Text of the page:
"From the point of view of someone knowing nothing about comics picking up a Marvel comic, they don't necessarily know that they'll never see an Avengers film with Wolverine in it," the writer continues. "It's actually kind of amusing to me to make a space to put Logan in this graphic novel, because it's something you won't see on screen for a great many years, if ever. And just to balance the team a little bit, I placed the Captain Marvel character [Carol Danvers] on the team."
Next question, from the New York Post: In what ways does the story contain the "Warren Ellis touch"? Ellis concludes the question may be "based a little too much on other people's perception," and jokes that he's not sure what that touch might be — since there's no cursing or smoking in the book.
Next question, from The Beat: Why graphic novels now? "Obviously it's a format that's gained greater and greater perception among the world audience over the years," Brevoort answers. "It was always sort of a fiscal problem on our end. The fact is that over the last couple of years, with some restructuring in our company, and the opening of all these other distribution channels that are open to us, we could make this work — aided by a whole slate of films that make our characters much more well-known to a general audience."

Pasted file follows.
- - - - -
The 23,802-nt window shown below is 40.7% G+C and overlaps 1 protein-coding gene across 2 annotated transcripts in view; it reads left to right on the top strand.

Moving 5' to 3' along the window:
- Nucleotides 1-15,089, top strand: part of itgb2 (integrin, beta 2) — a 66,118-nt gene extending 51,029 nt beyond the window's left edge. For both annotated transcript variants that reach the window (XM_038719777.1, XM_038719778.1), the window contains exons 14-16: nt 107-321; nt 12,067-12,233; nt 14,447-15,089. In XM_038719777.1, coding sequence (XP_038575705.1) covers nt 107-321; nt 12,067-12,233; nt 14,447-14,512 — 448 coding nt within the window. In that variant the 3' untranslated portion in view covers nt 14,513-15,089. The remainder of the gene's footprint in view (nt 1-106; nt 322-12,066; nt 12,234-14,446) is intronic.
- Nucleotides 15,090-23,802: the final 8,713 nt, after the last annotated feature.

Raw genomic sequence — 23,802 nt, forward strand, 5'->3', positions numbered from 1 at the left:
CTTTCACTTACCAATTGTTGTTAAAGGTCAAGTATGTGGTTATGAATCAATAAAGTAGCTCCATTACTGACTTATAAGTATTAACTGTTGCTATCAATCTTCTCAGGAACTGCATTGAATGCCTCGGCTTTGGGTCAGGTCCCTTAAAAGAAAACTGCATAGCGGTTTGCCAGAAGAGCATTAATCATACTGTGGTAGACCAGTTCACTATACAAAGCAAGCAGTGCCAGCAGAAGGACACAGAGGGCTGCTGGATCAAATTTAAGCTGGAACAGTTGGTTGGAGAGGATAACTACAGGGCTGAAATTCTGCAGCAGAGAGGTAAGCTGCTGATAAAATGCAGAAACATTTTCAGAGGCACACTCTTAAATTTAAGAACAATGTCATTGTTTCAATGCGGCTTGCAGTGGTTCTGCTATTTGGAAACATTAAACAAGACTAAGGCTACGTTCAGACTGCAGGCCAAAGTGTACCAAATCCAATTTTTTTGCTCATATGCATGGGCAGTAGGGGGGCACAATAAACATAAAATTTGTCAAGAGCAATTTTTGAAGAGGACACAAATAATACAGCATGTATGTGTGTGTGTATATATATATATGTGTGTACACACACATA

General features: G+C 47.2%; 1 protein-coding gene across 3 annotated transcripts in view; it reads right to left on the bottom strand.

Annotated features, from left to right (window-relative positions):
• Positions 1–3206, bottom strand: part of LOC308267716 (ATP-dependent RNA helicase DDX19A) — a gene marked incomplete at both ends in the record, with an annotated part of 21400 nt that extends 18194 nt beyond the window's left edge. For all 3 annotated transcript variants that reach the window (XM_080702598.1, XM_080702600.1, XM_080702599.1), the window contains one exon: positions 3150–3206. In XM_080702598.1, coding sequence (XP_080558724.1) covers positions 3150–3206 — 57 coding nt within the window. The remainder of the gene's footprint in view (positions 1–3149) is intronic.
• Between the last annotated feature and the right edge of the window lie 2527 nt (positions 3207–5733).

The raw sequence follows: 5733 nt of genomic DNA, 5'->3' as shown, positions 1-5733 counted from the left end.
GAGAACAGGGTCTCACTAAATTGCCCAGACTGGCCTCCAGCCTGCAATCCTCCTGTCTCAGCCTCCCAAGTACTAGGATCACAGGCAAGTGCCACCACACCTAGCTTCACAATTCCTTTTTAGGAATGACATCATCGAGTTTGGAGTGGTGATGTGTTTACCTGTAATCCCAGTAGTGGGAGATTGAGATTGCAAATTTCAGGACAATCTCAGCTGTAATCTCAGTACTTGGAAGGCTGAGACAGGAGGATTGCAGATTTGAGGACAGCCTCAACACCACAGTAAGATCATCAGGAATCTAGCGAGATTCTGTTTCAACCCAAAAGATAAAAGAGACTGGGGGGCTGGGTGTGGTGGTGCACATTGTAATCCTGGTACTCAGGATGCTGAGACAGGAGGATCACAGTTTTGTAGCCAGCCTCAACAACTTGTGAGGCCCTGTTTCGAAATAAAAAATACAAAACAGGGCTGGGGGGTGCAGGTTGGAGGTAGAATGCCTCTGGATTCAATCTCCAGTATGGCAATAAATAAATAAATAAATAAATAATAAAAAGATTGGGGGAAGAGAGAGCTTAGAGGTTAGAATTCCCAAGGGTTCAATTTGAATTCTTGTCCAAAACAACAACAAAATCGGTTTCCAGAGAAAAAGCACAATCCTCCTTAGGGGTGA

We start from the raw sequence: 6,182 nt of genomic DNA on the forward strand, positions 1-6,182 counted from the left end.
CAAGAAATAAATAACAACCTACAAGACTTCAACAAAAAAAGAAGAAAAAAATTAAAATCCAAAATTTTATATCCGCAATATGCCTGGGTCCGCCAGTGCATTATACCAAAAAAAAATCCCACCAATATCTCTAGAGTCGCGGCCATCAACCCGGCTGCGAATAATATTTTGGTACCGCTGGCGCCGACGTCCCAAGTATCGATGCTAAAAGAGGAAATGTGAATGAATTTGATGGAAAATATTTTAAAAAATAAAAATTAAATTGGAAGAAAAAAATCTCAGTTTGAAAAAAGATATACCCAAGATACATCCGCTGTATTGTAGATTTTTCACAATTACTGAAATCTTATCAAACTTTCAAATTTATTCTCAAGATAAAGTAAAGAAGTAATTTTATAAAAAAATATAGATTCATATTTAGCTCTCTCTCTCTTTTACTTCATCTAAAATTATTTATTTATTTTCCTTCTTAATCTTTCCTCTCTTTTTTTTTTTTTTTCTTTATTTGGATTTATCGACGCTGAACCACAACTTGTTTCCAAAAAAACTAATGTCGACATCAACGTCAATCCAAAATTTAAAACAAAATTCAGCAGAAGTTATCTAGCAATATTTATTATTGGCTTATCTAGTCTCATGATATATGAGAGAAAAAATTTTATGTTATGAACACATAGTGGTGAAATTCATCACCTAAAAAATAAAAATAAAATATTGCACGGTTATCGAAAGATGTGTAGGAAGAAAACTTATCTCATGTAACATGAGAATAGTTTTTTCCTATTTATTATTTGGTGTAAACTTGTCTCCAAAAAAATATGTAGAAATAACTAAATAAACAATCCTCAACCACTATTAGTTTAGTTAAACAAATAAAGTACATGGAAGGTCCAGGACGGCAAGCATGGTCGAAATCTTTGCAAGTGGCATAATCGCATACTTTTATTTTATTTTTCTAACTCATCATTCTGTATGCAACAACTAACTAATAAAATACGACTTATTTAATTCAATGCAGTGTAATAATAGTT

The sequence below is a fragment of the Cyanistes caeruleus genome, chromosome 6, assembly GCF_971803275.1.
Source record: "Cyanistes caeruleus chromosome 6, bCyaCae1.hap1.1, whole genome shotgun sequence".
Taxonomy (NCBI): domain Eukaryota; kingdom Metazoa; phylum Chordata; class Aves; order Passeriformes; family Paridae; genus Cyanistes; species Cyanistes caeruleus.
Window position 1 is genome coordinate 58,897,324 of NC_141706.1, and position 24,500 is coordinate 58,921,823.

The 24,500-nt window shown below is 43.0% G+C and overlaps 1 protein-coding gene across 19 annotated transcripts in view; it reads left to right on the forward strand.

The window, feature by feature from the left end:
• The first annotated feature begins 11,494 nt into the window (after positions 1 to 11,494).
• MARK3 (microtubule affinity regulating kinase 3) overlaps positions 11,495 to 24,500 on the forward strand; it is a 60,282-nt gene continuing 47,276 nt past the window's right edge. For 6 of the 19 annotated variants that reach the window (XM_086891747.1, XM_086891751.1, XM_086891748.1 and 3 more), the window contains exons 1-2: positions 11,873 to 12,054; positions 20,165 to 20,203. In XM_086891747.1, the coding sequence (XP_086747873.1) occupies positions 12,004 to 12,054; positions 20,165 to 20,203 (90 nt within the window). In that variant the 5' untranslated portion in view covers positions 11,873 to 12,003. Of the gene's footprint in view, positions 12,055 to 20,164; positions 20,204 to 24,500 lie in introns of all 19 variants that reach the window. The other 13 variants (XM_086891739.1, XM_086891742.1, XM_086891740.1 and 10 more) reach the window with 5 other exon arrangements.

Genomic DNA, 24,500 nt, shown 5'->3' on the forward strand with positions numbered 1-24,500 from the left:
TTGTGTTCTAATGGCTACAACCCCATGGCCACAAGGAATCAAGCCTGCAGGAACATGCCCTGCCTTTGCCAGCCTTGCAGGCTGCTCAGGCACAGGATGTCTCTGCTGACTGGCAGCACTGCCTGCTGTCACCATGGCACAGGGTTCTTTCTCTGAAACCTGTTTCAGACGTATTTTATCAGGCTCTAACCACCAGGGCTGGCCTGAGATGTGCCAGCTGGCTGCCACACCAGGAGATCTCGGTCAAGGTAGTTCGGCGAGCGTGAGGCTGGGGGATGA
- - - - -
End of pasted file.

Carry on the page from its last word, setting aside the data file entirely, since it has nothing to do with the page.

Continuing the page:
Marvel sales and marketing's James Viscardi says it's important to note that the book will be released globally simultaneously, and a partnership with Panini is ensuring that the book will be available in multiple languages.
The Beat's Heidi MacDonald follows up by asking if working with Panini has made an OGN more financially viable. "I don't think, so honestly," Brevoort replies. "It's a nice advantage to have in terms of creating a footprint, but it's not like Panini is underwriting any more of the book any more than they would anything else that they're reprinting by us."